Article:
Old Bones Age Well

Old Bones Age Well

Mostly praise for PBS’ brilliant production “Bones of Turkana” with only a few important criticisms.

It was specially good to see Richard Leakey so relaxed and forthcoming. He is a man who has lived much of his life under attack or siege and a significant part of his non-paleontological public life remains clouded and unexplained. And until now, anyway, he has been withdrawn and reticent to assume such a grand public mantel.

In the darker days of Kenya under the dictator Daniel Moi, Leakey held two important government posts. The first was head of the Kenya Wildlife Service (KWS) and the second was head of an anti-corruption unit created in conjunction with the World Bank to rid Kenya of enough back room dealing that aid organizations would feel comfortable working with the country, again.

Both public positions ended in disaster, although there’s little doubt Leakey’s tenure at KWS was enormously good.

I do take issue with the documentary’s claim from Leakey that his pyre of ivory fire almost single-handedly ended the ivory market, thereby saving elephants.

It was much more complicated than that, and certainly Leakey’s strong-man tactics in the KWS, using every power given him by an exceedingly powerful and corrupt dictator, did enormous good to stop the extinction of elephants in Africa.

Before Leakey came to power in the KWS, Kenya had lost 90-95% of its elephants. There was wide speculation that the wife of the first president, Mama Ngina, was involved in the most massive poaching operation.

Leakey definitely stopped this, and the pyre episode was more than emblematic. But Kenya was not the only place in Africa where the problem existed; it was continent-wide. And the largest share of the credit goes to the CITES convention and treaty, initiated by the U.S. and Kenya well before Leakey’s involvement.

And Leakey’s abrupt dismissal (actually, his resignation just prior to dismissal) from the KWS was primarily caused by his stepping on the toes of one very powerful man, Ntimama, who was an ally of the president. And it just shows you, you don’t act like your boss to your boss.

Later Leakey would become the much celebrated head of the “Dream Team” set up to stifle corruption in Kenya. A version of that agency still exists in Kenya and isn’t doing too badly. But his brief tenure there and abrupt departure left many wondering:

(A) Was he just too frustrated without the authority denied him to clean house, or worse (B) was he corrupt, too. Did the head of the snake come round to bite the tail?

That damning accusation remains unanswered and many close to Leakey insist he won’t address it for fear of legitimizing an absurdity. I think that was wrong. Leakey never explained why he left the Dream Team and the accusations remain unanswered.

Leakey was never the affable and sometimes flamboyant star that his father, Lewis, was. From the beginning he was much shyer, assuming I believe the shadow that most white Kenyans lived under during his generation. After all, remember that he lived not just through a global era of emancipation, but in a newly independent country previously ruled by a twelth of the population of which his ancestry played a significant part.

It was actually his mother, Mary, who was the discoverer of Zinj. Yet it was not until after her death in 1980 that scientific publications credited her, rather than her husband, Lewis, with the find.

And to be white, in a newly independent black country, must have been difficult.

And the family was one of the most dysfunctional on earth. There were three feuding sons. One fled to Europe. One became an idiot politician in Kenya on the side of the dictator. And that left Richard as the only publicly sane figure. When Richard needed a kidney to stay alive, the idiot politician balked for months before agreeing to the operation.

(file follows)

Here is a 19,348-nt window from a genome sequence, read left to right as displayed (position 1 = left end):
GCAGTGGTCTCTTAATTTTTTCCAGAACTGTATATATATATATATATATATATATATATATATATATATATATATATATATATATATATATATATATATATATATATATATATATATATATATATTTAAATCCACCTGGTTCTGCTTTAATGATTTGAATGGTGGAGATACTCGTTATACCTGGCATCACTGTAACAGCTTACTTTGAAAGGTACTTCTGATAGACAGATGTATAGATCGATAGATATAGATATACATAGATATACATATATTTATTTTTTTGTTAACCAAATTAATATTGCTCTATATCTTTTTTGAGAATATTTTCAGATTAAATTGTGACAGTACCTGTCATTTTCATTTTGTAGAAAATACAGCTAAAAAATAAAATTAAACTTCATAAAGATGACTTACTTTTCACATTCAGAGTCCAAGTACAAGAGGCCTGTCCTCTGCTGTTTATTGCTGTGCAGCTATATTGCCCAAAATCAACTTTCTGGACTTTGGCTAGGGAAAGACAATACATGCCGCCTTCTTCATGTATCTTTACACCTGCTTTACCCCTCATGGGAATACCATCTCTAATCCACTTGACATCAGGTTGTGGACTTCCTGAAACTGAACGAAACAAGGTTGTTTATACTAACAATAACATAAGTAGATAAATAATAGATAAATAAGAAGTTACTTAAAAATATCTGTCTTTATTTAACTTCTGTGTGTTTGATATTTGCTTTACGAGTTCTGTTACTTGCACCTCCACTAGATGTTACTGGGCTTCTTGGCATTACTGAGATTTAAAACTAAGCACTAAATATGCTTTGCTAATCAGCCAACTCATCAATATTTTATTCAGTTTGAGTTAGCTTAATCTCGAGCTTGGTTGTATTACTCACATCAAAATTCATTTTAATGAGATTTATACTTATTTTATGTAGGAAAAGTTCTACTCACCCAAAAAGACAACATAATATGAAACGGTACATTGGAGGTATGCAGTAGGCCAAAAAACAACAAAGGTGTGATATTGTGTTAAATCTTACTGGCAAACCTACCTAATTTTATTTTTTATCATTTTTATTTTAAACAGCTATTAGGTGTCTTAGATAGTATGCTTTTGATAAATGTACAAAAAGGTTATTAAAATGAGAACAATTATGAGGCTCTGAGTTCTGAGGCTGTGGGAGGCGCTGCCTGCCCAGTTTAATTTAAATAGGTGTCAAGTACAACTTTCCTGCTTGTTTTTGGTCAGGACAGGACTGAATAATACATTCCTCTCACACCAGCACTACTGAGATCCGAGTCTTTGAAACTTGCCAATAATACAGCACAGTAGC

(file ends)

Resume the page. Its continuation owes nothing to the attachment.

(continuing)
I first met him at Jane Goodall’s second wedding in Dar-es-Salaam in 1981. Later I got to know him better when I was working with a Chicago filmmaker, Dugan Rosalini, who tried unsuccessfully to make an early documentary about him. I then lost touch with him until meeting him again at a reception in Chicago honoring the 100th birthday of his father.

Throughout these many years he remained withdrawn, terribly scarred I felt from the two public disasters in Kenya. Yet also during these years his successful scientific battles became legend, and his several books and other publications baseline studies for all paleontologists, today.

So another slight criticism I have with the film is that Leakey’s own explanations of our human origins suggest to the less informed that humans evolved in some linear fashion, from say Australopithecus to habilis to erectus to ourselves.

That had never been Leakey’s position. It was the position of his arch-rival, Donald Johanson, the discoverer of Lucy. Lucy was the closest rival to Turkana Boy in terms of completely found anatomy.

It brewed a terrible and bitter fight between the two men, finally resolved when Johanson conceded in Time magazine’s millennium edition that he had been wrong, and Leakey right.

About what? That human evolution is not linear.

I don’t really think that Leakey intended to imply linear evolution, but the film failed in this regards to highlight how important his opposite view is and was.

There is no doubt in my mind that Leakey is a great man. And not just as a paleontologist. His love of Kenya and attempts to become a valuable civil servant and later politician there were perhaps ahead of his time. And the actual service he provided was probably necessary and beyond realism to suppose anyone else could have performed, then and there.

But the sum total of his life made him an inward man. And this film may have changed that.

Some good wines improve with age. Particularly when left in the dark for a while.

Biggest! Strongest! Smallest!

Biggest! Strongest! Smallest!

A ridiculously small, and a ridiculously large chamaeleon and a ridiculously strong little bird. Africa at its best!

I have personally seen the northern wheatear breeding in Alaska and foraging in Africa, and we’ve not known until now where the Alaskan birds migrated. That’s because there are wheatears in eastern northern Canada and even Greenland and Scotland.